Over the past decades, the risk assessment systems grew in sophistication. Crowd psychology, crowd type, geography, area layouts, signs and modelling of crowd flow all came into play. Based on these criteria, the police now come well-armed to argue the case for controls. And a range of options are available; tidal flows, batching movement, one-way systems, escape routes and constant communication with the attendees.
The risk management process aims to achieve several things. These include:
Moreover, police officers and others dealing with crowds must see the clues and cues in the behaviour of different types of gatherings. For example, events with families tend to be calmer. But if you spot the families leaving, with young men left behind, the risk of trouble escalates. Add alcohol to that equation, and thing can get silly.
Unfortunately, the lessons of Lan Kwai Fong didn't reach Shanghai. The 2015 New Year disaster there had all the usual hallmarks. Thousands of people trying to get onto a narrow stairway leading to an elevated viewing platform at Chen Yi Square. As the countdown event at the far end of the square reached its climax, people surged onto the stairway and fell. The result was 36 killed and 47 injured. Most of the dead were females aged 12 to 36.
Looking around at potential risks in Hong Kong, the South Stand at the Rugby Sevens caused me some anxious moments. The heady mix of drunk people crammed on a sloping structure has the potential for a surge. Measures that control the numbers allowed on the stand have gone some way to reducing that risk.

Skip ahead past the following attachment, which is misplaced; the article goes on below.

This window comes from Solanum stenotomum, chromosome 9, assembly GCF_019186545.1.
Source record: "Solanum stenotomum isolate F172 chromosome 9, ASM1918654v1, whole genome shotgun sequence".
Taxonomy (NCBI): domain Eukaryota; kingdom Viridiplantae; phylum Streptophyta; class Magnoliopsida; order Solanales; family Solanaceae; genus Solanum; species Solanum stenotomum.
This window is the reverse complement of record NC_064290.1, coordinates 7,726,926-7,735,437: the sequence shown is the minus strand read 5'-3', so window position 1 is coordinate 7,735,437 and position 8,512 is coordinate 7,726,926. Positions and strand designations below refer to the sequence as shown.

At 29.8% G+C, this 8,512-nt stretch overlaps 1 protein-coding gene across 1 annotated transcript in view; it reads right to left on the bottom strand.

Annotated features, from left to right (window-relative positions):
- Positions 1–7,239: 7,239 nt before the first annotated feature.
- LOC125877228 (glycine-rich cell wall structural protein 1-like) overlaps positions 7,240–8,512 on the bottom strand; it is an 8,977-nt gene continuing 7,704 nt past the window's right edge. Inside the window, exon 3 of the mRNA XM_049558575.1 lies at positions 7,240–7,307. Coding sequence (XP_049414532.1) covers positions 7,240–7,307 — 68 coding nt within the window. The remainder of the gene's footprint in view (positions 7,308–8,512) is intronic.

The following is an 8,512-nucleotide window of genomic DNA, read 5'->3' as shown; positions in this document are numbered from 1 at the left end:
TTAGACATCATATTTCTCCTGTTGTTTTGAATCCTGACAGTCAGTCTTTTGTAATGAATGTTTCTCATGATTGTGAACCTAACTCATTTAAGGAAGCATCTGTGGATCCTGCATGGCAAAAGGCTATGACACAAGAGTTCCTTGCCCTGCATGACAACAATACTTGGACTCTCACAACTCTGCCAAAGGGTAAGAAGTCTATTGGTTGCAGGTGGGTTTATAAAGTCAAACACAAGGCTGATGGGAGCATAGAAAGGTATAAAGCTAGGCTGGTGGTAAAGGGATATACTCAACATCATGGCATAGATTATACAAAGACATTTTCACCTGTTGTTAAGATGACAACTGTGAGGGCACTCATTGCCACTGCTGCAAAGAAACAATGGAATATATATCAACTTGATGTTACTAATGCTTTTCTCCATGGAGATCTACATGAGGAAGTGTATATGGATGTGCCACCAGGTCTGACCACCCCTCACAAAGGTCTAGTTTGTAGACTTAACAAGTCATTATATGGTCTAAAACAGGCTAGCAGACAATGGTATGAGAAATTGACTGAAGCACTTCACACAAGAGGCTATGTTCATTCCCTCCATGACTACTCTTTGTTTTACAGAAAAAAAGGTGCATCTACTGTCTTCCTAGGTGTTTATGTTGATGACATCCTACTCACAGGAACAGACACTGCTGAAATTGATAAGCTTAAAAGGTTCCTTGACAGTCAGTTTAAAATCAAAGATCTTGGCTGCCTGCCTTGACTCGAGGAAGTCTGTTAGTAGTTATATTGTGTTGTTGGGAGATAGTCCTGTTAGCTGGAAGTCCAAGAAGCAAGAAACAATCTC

Besides, the banning of adolescents, who tend to get over-excited and aggressive, proved beneficial. Sitting in the side-stands, a different dynamic plays out. I observed that the older, more mature spectators self-policed the kids with the occasional 'quiet word'. This usually calmed any silliness by teenagers.
It always struck me that Wong Tai Sin Temple at Chinese New Year, as the worshippers charged in, to place burning joss sticks, is an accident waiting to happen. With the slow moving elderly mixed in with more boisterous elements, the risk is there. Slowing the movement, and then providing spillover areas, eased the hazards without unduly impacting the atmosphere of this iconic event.
It's hard not to acknowledge that the Lan Kwai Fong stampede was avoidable. The April 1989 UK Hillsborough disaster should have alerted police forces around the world that they needed to up their game.
Fortunately, these days Hong Kong does a remarkable job managing crowds. In truth, there was nothing particularly groundbreaking about the methods developed in Hong Kong. Except to say, the gained experience and the embedding of a culture that mitigates risks is commendable.
Yet, we can't rest on laurels as complacency will catch us out. Thus, robust risk assessments and constant vigilance remain crucial. Finally, we learnt that the critics of police actions need addressing with reminders of what can happen.
Walter De Havilland was one of the last of the colonial coppers. He served 35 years in the Royal Hong Kong Police and Hong Kong Police Force. He's long retired.